Friday 28 February 2014

A studio time ending...

is something that normally pleases greatly, but the upcoming one will be difficult.

A recent diagnosis of FeLV  for Opal the Studio Cat means that her time with us is coming to an end. She has been part of my studio life, and family life, for the past 15 years, and it will be a wrench to see her go.

You can read about some of her exploits in the studio here, here, here and here.

Opal as paper weight

Opal imitates a sloth

Opal packs herself for the next playshop out of town
From the time she was a kitten,

 she has graced our home with a cattitude bar none.

Her gentle loving nature has made her friends far and wide, with repeated requests for cloning constantly being made - oh how we wish we could!

Monday 24 February 2014

Going out to play... always a fun thing to do, and a weekend trip to Claresholm to visit Alice Saltiel-Marshall and her husband Bill was no exception.  

When John and I visit there, I spend an inordinate amount of time wandering their lovely home, salivating over the artwork and generally soaking up the atmosphere.  Alice's studio, a tiny room (aka The Anne Frank Room) tucked under the stairs in the basement, fairly quivers with opulent colour and visual candy.

As you walk towards the door, the light jumps from the lime green walls to frame a feast for the eyes.

To the left, a shelving unit holds a photo of Bill, a pair of tiny cowboy boots gifted Alice by her muse, Kari Lalek, and a field of butterflies dancing in a painting-in-progress.

On the right, the wall sings with a trio of lilies, a jazzy cat (Alice's own) and a mountain panorama by Meg Nicks.

Around the corner to the right is a shelf hosting more in-progress paintings next to Alice's desk.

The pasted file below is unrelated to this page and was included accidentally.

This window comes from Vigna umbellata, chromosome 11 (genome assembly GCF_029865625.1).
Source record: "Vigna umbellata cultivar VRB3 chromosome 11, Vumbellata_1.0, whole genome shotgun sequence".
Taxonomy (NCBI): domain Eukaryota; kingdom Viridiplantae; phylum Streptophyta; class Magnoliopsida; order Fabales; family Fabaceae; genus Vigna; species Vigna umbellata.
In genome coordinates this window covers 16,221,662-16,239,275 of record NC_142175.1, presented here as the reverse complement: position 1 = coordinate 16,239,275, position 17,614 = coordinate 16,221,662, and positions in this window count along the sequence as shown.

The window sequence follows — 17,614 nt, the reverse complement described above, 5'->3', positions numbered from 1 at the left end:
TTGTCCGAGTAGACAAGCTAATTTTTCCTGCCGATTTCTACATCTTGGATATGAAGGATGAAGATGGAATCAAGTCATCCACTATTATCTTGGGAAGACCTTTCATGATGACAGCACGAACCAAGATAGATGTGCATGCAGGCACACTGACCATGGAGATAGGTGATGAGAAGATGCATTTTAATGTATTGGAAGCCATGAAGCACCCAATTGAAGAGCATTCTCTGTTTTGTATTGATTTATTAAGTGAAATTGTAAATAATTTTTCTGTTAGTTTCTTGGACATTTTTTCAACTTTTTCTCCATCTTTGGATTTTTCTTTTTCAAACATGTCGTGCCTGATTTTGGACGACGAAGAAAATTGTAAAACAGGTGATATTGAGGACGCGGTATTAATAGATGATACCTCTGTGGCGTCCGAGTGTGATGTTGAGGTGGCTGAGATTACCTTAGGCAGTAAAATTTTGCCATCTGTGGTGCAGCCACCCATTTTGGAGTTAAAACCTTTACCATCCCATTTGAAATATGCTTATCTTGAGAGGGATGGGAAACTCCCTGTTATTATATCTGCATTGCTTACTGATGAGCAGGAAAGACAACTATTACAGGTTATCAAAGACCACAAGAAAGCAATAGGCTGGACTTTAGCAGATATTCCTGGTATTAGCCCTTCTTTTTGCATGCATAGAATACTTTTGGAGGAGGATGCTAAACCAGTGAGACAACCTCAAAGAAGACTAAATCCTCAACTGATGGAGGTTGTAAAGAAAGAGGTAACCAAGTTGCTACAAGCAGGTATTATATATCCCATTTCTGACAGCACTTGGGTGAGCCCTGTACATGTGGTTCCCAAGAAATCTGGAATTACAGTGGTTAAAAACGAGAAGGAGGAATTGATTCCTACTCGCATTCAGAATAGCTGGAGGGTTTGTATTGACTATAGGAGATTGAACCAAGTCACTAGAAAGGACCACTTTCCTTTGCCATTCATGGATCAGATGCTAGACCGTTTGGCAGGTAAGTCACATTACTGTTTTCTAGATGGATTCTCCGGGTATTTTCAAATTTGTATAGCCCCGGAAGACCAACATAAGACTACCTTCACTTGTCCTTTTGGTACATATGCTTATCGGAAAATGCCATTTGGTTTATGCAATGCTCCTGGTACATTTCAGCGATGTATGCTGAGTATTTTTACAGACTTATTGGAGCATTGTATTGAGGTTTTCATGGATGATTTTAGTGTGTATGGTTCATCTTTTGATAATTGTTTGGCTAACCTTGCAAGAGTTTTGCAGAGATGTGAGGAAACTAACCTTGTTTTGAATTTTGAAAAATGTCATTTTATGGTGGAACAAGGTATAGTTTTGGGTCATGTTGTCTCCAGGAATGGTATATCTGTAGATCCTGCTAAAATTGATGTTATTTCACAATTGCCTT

The shelf above the desk is another visual feast, filled with colourful tools, photos, mementos and more paintings.

How could one be anything but inspired as one views a collection of the 'who's who' of Alberta fine artists everywhere one looks?
by artist Sarah Kidner

by Alice Saltiel-Marshall

by Alice Saltiel-Marshall

by Liz Wiltzen
I count myself lucky to have spent some time in this wonderful studio while we visited, although I must admit I spent much more time viewing than playing.  Watch for some studio action in the next post.

Wednesday 19 February 2014

A friend in the studio... always welcome, and the recent visit of Meg and Paul from Canmore was no exception. Meg and I spent Monday painting together while the other halves did an antiquing tour south of the border.

I love having other artists in the studio (or working in theirs) because it's so educational to see the way they create.  Meg showed me a trick to iron skins on to a painting (involving the use of release paper - we found that palette paper does not work as well!).

I got a sense of her process for creating one of her beautiful organic pieces from early on in the work.

I watched her experiment with Derwent Graphitint pencils on a new range of vellum she was testing for the Sunny Raven Gallery art supply section.

Meg's artwork  is richly organic, invariably including images or subtle iconography related to Mother Nature.

And while our circadian rhythms are vastly different (here's Meg working well into the evening),

we know that any chance we can get to play together will be a wonderful time.  Thanks for taking the time from your schedule to play here in Creston, Meg and Paul!

Friday 14 February 2014

This week in the studio...

... looks less like a travelling salvation show and more like work in progress, although that may be deceiving, too!  As always when I'm in town, it appears as though someone dropped a bomb in my digs.